Titanium Golf Clubs Can Toss 3,000-Degree Sparks

PHOTO: Some kinds of titanium golf clubs have caused fires in California.

Sand pits and small ponds apparently aren't the only types of golf hazards. Certain types of clubs can emit sparks if they strike the ground fast enough, potentially causing dry patches of grass and foliage nearby to ignite, researchers at the University of California, Irvine, have found.

Jim Earthman, a professor of materials science who performed the study, said that he was contacted by the university regarding fires on nearby courses.

"Certain golf clubs were causing fires on golf courses in Orange County," he told ABC News. "I play golf occasionally, and I had noticed that with a titanium driver that I could sometimes see very faint sparks when I was striking a tee."

The golf course fires appeared to occur in regions that weren't well irrigated and had rocks and excessive vegetation nearby. Earthman and his colleagues constructed patches of dry land in the lab and found that clubs with titanium in their sole could produce sparks that reached as much as 3,000 degrees Fahrenheit.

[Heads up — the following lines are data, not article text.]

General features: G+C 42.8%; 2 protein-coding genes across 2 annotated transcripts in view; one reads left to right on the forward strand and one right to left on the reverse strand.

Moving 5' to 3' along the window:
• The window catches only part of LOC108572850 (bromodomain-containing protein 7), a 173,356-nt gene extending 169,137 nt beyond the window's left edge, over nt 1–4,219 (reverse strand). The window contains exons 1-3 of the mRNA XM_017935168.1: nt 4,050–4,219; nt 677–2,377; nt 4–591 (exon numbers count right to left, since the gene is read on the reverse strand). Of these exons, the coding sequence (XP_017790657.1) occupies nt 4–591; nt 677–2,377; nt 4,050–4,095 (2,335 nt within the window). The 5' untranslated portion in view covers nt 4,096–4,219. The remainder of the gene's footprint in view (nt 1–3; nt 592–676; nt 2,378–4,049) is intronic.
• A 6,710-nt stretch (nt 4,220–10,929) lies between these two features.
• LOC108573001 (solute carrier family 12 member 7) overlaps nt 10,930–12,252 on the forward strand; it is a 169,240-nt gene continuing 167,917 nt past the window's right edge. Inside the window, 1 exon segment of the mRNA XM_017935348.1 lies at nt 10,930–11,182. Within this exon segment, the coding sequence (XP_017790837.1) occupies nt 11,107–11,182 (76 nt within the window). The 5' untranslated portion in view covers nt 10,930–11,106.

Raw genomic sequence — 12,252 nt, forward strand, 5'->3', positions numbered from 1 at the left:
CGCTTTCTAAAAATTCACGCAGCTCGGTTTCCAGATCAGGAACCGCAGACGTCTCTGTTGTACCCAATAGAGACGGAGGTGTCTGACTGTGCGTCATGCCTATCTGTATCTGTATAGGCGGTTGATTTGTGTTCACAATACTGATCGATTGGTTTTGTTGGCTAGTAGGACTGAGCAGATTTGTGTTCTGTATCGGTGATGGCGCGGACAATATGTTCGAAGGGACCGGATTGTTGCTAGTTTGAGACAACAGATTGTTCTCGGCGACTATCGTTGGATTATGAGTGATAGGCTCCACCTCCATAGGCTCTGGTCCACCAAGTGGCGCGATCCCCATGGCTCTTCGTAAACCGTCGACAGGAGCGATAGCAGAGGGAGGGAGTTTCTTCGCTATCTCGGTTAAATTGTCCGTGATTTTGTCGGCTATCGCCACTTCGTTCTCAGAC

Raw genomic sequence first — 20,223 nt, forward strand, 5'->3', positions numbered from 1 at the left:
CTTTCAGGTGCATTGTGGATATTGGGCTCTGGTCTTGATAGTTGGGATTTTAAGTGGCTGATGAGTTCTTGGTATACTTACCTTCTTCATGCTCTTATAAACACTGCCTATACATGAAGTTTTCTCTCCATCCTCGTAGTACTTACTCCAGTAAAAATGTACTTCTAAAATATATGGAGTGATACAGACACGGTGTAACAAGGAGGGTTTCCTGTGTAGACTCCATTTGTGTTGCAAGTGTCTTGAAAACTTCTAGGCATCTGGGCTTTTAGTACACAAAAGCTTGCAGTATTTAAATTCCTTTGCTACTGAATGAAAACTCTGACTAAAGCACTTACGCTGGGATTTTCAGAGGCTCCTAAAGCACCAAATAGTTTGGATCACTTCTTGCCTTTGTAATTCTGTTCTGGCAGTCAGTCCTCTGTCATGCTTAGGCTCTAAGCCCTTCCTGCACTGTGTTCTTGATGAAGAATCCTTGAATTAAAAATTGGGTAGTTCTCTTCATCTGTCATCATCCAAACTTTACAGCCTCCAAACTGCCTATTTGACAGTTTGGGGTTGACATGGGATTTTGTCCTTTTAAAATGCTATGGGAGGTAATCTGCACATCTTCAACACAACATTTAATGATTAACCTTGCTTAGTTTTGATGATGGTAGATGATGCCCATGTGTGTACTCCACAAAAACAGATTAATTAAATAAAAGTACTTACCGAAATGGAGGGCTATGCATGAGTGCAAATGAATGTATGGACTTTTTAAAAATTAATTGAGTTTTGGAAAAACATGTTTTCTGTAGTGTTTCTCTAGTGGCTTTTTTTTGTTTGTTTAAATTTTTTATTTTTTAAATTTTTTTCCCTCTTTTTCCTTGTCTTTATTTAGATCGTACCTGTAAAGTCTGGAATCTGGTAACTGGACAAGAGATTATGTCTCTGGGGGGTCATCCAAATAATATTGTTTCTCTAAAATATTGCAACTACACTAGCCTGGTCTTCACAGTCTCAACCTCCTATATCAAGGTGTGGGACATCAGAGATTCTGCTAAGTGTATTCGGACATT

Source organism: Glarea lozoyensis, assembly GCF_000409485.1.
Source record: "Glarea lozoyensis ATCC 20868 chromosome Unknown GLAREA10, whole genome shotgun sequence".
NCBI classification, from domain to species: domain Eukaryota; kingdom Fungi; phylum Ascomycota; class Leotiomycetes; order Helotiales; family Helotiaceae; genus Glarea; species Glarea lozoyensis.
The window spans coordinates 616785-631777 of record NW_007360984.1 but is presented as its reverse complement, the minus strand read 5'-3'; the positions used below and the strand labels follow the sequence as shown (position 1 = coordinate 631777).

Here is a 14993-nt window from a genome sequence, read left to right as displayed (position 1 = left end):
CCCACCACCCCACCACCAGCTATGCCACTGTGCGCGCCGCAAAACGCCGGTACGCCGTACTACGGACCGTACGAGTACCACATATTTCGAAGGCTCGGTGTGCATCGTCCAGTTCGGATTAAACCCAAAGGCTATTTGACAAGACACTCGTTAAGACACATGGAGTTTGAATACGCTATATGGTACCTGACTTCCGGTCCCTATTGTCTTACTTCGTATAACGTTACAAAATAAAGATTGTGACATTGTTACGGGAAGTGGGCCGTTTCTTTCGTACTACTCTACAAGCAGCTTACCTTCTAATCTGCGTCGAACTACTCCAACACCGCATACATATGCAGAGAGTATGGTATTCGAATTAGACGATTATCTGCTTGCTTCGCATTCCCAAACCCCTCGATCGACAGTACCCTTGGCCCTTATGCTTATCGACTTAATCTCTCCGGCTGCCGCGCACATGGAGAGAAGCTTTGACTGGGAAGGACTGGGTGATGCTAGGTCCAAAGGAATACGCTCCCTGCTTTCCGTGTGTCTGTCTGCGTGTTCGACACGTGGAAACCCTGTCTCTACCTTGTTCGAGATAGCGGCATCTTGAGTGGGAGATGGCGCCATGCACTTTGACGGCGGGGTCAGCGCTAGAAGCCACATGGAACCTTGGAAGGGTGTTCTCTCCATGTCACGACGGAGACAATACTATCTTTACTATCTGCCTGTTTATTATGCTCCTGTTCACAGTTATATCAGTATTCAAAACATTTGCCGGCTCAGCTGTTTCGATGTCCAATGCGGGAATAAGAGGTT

"We observed that the sparks could last up to a second," said Earthman. "A lot of sparks are produced and they burn long enough to reach dry foliage and ignite it."

Stainless steel clubs that contained no titanium, on the other hand, did not produce any sparks.

When the titanium club strikes the ground, the fragments that fly off react violently with the oxygen in the air, forming titanium oxide, according to the study.

"It produces a tremendous amount of heat," said Earthman.

The small amount of titanium oxide melts, which allows the reaction to burn even longer, the study found.

There are still some clubs that use titanium but, Earthman said, many manufacturers have switched to other materials.

However, there still are plenty of titanium clubs in use, sold and bought through golf stores that offer secondhand golf clubs.

"This is a particularly dangerous problem in the Southwest, where they don't typically irrigate rough areas and there's not a lot of rain," Earthman said.

The results of Earthman's study are published in the journal Fire and Materials.

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